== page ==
The Coastal Star

Boca Raton: With plea of not guilty, Haynie seeks dismissal or trial

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By Mary Hladky

Suspended Mayor Susan Haynie has pleaded not guilty to state corruption charges and her attorney has asked that the charges be tossed out.

Bruce Zimet, Haynie’s new criminal defense attorney, contended in a motion filed May 18 that the criminal charges against her are flawed and must be dismissed, although the pleading notes that prosecutors can amend the charging document.

No hearing on the motion had been scheduled as of late May.

Haynie and Zimet, who replaced Leonard Feuer as her attorney, did not comment on Haynie’s plea and demand for a trial. Haynie previously has denied the allegations against her.

Her unexpected arrest set into motion the elevation of Deputy Mayor Scott Singer to the top job and an Aug. 28 special election to elect a mayor who will serve until the end of Haynie’s term of office in March 2020 — unless Haynie prevails in her legal case — and to fill Singer’s seat on the Boca Raton City Council.

Haynie, a fixture in city politics for the past 18 years, was arrested on four felony and three misdemeanor charges, including official misconduct, perjury in an official proceeding, misuse of public office, corrupt misuse of public office and failure to disclose voting conflict. She faces more than 20 years in prison.

Gov. Rick Scott suspended her from office and she withdrew from the District 4 Palm Beach County Commission race.

Prosecutors contend Haynie used her position on the City Council to vote on four matters that financially benefited James Batmasian, the city’s largest downtown commercial landowner, and failed to disclose income she received from him.

The investigation by the Palm Beach County State Attorney’s Office public corruption unit alleges Haynie failed to report $335,000 in income on disclosure forms required by the state, including $84,000 from Batmasian or his company, Investments Limited, from 2014 through 2017.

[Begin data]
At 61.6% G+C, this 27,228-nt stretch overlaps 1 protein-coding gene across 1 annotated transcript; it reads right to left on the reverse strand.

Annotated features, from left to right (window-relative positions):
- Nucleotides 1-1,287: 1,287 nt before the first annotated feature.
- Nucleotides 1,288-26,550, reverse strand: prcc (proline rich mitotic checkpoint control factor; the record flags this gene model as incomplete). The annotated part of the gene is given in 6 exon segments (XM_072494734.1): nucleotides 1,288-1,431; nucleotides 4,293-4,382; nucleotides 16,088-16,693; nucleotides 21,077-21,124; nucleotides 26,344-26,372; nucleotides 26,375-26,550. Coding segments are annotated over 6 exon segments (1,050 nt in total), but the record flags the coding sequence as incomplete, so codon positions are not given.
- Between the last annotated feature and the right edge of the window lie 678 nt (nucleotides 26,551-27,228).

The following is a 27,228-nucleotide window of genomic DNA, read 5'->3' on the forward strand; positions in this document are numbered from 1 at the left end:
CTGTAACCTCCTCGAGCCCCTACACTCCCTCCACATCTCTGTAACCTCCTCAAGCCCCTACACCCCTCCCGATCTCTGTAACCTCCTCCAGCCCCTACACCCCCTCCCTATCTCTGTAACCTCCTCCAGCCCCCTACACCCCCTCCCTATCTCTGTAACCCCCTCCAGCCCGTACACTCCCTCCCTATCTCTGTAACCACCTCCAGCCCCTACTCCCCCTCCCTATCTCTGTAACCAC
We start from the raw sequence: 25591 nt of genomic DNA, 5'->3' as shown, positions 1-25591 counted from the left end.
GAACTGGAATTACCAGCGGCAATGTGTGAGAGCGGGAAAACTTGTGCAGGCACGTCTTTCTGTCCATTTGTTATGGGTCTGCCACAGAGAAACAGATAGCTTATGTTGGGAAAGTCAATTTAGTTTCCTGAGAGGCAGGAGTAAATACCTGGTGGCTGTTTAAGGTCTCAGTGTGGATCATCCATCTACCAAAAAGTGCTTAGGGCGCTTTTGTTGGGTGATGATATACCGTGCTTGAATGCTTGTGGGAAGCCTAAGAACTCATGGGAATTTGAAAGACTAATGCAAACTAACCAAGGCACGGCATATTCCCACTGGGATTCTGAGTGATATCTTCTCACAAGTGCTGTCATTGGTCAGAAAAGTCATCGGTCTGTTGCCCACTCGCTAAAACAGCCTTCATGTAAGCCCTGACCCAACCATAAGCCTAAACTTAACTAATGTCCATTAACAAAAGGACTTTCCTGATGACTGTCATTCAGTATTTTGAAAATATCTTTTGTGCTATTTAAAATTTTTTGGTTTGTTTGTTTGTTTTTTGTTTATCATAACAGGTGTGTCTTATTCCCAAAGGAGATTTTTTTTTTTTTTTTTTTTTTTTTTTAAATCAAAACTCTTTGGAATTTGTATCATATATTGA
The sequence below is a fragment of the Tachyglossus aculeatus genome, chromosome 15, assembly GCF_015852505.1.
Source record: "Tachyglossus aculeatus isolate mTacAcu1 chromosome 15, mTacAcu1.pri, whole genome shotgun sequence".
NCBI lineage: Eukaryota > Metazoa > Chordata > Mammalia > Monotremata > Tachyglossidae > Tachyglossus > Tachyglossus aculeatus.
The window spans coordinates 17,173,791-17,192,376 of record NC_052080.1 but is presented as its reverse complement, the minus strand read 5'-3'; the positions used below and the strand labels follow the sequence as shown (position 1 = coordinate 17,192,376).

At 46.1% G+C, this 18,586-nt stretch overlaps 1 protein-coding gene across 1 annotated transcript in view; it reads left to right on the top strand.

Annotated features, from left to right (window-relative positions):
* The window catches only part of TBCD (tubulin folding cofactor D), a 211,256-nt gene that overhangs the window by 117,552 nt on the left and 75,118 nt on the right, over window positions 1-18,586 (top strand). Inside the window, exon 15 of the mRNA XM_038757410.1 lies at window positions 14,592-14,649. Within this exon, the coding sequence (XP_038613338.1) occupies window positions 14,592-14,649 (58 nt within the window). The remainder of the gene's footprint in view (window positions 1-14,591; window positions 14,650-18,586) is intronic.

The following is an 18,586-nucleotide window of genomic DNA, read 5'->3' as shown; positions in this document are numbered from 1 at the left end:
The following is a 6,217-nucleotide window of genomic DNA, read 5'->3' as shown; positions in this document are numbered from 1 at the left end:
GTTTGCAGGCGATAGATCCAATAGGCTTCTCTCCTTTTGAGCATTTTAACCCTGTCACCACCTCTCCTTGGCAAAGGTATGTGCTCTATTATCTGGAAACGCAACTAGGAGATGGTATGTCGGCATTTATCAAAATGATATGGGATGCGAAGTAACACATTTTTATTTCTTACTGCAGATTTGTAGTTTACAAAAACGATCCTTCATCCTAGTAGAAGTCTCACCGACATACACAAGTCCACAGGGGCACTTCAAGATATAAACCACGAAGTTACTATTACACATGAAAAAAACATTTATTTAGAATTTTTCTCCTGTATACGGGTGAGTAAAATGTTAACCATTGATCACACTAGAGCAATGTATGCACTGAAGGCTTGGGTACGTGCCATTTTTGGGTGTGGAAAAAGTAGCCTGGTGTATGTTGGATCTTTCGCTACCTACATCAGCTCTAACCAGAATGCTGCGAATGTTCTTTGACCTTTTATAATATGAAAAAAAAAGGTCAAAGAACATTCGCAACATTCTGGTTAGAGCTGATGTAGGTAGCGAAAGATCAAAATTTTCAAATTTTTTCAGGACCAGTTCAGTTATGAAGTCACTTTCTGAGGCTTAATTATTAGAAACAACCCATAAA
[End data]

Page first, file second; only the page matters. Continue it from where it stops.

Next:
She told investigators she had no involvement in running two companies she and her husband founded, Community Reliance and Computer Golf Software of Nevada, and derived no income from them.

But subpoenaed bank records revealed she wrote checks to herself totaling $5,300 from the Community Reliance account and received $72,000 from Computer Golf Software, according to the State Attorney’s Office.

The master association of Tivoli Park paid Community Reliance, a property management company, nearly $57,000 over the four years. Tivoli Park is a 1,600-unit apartment complex in Deerfield Beach where 80 percent of the units were owned by Batmasian and his wife, Marta, and most of the board members worked for Investments Limited.

Problems with state’s case?

Zimet, a highly regarded Fort Lauderdale criminal defense lawyer and former federal prosecutor, argues there are problems with the charges filed against Haynie.

The most consequential involves a state anti-corruption law amended by the Florida Legislature in 2016 to make it easier for prosecutors to prove corruption. The law initially said the state had to establish that a public official acted with “corrupt intent.” The amended law changed that to “knowingly and intentionally,” a lesser standard of proof.

But in two of the felony official misconduct charges against Haynie, prosecutors said she acted “knowingly and intentionally” even though her alleged crimes occurred before that language went into effect. Therefore, Haynie was charged with a “nonexistent crime,” the motion to dismiss states.